Renault heirs fail in bid to reverse nationalisation for Nazi 'collaboration'
A Paris court has rejected a bid by heirs of the founder of French carmaker Renault to be compensated for the nationalisation of the company at the end of World War II when their grandfather was dubbed a Nazi collaborator.
The court rejected a challenge to the 1945 nationalisation under a new judicial procedure that allows plaintiffs to challenge the constitutionality of legislation.
They claimed that the state takeover was a "violation of fundamental legal and property rights".
The seven grandchildren of founder Louis Renault said they would appeal against the decision.
Louis Renault founded Renault with his brothers in 1898. During the Nazi occupation the company was placed under German control and made equipment for German forces, leading to allied planes bombing its factories....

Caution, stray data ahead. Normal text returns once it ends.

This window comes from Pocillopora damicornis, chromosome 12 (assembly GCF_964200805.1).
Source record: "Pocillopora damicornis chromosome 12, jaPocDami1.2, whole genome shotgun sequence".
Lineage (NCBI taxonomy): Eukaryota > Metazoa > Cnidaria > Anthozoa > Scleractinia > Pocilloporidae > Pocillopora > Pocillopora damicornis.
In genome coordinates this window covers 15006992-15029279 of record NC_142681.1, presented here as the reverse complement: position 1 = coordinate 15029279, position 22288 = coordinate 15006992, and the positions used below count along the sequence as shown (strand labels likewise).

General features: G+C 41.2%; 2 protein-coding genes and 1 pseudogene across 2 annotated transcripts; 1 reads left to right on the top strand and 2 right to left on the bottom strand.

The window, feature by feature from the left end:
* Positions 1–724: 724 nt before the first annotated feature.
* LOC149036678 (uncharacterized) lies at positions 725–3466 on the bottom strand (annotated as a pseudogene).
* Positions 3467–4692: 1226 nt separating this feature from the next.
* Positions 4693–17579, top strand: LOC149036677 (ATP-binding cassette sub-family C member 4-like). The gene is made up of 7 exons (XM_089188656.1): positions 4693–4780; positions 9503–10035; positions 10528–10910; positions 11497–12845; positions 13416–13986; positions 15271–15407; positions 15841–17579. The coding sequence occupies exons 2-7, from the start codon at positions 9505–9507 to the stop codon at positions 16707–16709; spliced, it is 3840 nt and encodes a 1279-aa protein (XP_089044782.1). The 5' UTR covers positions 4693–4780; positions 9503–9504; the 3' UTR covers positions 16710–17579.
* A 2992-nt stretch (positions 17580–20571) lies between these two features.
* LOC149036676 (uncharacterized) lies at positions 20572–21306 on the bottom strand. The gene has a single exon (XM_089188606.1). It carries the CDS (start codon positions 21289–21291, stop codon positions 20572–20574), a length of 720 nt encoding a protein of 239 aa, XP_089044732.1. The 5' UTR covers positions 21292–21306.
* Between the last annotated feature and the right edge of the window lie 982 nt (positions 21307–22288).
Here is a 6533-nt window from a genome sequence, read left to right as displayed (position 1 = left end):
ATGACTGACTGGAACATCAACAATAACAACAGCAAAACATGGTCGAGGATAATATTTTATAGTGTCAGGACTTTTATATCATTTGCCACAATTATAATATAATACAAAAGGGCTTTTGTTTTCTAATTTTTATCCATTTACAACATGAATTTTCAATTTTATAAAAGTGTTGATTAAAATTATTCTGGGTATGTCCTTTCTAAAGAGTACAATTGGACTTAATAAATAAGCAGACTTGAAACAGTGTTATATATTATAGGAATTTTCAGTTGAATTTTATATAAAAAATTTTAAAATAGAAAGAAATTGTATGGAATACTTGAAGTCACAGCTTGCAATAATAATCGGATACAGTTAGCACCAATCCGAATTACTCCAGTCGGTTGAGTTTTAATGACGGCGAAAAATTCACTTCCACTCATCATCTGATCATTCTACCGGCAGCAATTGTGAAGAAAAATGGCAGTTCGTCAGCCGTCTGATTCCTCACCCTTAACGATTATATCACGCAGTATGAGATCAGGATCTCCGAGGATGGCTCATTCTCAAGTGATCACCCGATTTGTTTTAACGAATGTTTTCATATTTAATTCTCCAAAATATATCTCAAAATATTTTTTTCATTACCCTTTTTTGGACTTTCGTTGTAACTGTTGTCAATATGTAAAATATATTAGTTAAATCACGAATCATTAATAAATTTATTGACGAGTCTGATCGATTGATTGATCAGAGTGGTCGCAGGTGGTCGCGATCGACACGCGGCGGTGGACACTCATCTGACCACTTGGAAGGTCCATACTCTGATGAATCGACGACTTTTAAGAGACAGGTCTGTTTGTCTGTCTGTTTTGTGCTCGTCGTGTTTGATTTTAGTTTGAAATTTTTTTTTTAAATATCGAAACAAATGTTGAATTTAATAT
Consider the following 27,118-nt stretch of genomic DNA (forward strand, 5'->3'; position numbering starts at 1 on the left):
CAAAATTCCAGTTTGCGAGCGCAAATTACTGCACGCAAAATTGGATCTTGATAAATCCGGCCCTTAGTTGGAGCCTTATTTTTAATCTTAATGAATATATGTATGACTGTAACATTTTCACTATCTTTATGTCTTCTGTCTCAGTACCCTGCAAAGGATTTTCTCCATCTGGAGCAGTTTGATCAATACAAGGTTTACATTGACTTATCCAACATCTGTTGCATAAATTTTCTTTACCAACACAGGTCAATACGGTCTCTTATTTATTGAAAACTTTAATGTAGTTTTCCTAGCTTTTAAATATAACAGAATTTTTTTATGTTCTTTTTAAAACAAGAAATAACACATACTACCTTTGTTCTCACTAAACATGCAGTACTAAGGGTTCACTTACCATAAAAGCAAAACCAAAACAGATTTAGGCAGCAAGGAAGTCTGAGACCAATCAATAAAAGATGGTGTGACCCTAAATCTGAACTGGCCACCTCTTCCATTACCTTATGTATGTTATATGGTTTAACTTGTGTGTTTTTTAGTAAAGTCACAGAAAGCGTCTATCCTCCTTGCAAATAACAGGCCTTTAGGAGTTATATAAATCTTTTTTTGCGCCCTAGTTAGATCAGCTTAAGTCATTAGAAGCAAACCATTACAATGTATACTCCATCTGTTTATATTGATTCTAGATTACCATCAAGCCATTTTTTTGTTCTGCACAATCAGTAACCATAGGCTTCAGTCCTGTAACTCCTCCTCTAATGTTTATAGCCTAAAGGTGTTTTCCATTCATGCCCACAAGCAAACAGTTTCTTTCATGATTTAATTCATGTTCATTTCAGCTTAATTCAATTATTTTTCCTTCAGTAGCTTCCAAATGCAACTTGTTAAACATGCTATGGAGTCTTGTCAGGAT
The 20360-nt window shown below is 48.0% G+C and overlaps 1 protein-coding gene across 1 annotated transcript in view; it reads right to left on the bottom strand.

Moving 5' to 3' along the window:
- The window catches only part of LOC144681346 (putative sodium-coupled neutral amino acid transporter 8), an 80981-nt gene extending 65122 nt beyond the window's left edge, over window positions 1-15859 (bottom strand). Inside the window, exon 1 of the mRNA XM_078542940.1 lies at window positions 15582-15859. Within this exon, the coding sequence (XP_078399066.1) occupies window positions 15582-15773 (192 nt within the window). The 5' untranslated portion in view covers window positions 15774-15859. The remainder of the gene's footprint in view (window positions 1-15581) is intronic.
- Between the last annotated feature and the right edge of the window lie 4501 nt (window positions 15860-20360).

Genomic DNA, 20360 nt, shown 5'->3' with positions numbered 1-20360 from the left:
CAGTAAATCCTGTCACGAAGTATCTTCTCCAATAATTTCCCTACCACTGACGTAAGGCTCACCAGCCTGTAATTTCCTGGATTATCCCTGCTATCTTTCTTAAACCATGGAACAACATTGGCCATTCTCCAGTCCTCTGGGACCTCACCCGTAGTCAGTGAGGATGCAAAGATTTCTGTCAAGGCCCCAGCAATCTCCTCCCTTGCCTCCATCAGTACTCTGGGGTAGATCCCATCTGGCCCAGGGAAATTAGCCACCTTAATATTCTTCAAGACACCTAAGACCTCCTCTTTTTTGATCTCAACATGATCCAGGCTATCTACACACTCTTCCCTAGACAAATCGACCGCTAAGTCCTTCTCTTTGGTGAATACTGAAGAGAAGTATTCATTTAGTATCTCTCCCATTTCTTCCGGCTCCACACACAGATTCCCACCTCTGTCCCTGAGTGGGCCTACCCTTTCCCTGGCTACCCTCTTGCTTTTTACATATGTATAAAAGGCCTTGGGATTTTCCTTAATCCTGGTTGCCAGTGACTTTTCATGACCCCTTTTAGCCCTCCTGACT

comments powered by Disqus
- Could another English king be buried under a parking lot?
- Huckabee says archaeology supports the Bible
- George W. Bush's CIA Briefer: Bush and Cheney Falsely Presented WMD Intelligence to Public
- Unfinished film about the Holocaust made in 1945 to finally be seen by audiences
- Two-Thirds of European Men Descend From Three People
- Daniel Pipes calls the rulers of Iran "madmen" on official Iranian TV
- A Professor Tries to Beat Back a News Spoof That Won’t Go Away
- NYT History Book Reviews: Who Got Noticed this Week?
- Sean Wilentz is being called “Hillary’s Historian"
- Hundreds of British historians challenge assumptions of “Historians for Britain” campaign